Skip to content


Terminology review 2017

In 2017 the terminology used to describe Kx technology was reviewed and revised to

  • use common terms for common concepts
  • distinguish adverbs more clearly

The following terms are no longer used to describe q:

  • monad, monadic
  • dyad, dyadic
  • nilad, niladic
  • verb
  • element of a list

Q defines twelve adverbs, denoted by six characters and character pairs.

Q and kdb+

  • kdb+ denotes the database and the process that manages it;
  • q denotes the programming language, a domain-specific language for time series embedded in
  • the k language;


A list is an ordered collection of zero or more items.

Any q element (atom, list, function, adverb) may be an item of a list.

Where all its items are of the same type, a list is a vector of that type.

Mixed list, general list or simple list may be used for emphasis, but list and vector usually suffice.

Function rank

A function’s rank is the number of arguments it takes.

Functions of rank 1 are unary; functions of rank 2, binary.

The terms monad, dyad, monadic, and dyadic are no longer used.


All functions can be applied with prefix notation, e.g. f[x;y;z] and +[2;3].

An operator is a primitive binary function that can also be applied with infix notation.

q)3 sum 1 2 3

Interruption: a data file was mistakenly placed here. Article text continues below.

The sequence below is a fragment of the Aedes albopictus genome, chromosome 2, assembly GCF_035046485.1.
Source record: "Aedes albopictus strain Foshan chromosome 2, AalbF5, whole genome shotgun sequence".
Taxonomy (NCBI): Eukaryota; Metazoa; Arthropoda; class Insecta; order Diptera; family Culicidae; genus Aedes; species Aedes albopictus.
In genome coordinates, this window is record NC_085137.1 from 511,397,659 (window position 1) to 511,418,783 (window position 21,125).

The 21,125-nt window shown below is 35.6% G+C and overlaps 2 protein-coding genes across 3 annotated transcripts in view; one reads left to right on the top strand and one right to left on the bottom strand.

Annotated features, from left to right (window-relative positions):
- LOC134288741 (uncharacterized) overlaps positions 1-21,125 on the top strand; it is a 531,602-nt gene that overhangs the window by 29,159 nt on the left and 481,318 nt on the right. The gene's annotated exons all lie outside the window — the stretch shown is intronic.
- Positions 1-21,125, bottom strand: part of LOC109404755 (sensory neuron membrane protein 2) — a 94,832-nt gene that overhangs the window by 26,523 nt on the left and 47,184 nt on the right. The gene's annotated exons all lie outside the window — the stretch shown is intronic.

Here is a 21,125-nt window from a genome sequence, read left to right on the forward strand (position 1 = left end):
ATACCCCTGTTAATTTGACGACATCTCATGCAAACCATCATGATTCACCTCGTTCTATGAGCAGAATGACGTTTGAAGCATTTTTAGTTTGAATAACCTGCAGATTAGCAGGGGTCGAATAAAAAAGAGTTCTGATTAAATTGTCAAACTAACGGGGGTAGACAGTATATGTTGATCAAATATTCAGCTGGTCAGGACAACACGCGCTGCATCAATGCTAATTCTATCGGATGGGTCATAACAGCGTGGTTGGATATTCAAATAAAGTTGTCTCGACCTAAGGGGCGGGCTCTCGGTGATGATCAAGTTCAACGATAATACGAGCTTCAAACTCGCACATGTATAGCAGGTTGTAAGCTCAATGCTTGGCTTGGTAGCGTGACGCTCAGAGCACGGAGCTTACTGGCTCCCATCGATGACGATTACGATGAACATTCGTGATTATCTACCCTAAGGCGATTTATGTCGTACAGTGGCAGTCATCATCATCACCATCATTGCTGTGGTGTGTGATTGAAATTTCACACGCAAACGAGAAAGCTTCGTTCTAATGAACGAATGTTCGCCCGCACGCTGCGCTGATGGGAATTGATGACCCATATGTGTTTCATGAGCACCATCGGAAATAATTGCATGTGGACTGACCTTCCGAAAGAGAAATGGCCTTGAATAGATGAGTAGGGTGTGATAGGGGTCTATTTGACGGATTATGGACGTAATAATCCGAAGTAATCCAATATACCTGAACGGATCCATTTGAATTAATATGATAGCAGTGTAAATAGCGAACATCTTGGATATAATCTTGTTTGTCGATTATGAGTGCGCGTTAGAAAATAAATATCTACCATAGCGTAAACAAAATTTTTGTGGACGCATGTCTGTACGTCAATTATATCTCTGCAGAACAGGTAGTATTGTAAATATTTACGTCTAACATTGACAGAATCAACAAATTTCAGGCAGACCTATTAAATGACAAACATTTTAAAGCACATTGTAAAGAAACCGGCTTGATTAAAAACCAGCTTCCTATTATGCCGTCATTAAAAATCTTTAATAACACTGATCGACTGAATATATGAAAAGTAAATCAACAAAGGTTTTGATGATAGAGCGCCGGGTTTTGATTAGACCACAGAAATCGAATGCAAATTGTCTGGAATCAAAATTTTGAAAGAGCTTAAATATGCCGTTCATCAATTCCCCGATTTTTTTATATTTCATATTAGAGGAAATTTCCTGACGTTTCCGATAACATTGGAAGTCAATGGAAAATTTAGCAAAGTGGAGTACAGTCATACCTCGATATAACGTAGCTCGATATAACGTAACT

The term verb is no longer used.

Twelve adverbs

An adverb is a primitive higher-order function that is applied postfix and returns a derived function, also known as a derivative.

q)total[1 2 3]

Adverbs are distinguished from the overloaded characters and character pairs that denote them. For example, the character ' is overloaded with the adverbs case, compose, and each-both.

Between them, six characters and character pairs denote twelve adverbs.

Refer to an adverb by its name

Refer to an adverb by its name, not the (overloaded) character that denotes it.

For example, in 2 +//5 5#til 25 the adverb denoted by the first / is over and the adverb denoted by the second / is converge-repeat.

Watch out: The primitives each, over, and scan are operators that apply their function arguments. They are not adverbs, and do not return derivatives. Where an adverb applied postfix returns a derivative, an operator applied infix, but without a right argument, returns a projection.

q)(+/)1 2 3
q)(+)over 1 2 3
q)tot1:+/                / derived function
q)tot1[1 2 3]
q)tot2:(+)over           / projection
q)tot2 1 2 3
q)type each (tot1;tot2)  / derivative; projection
107 104h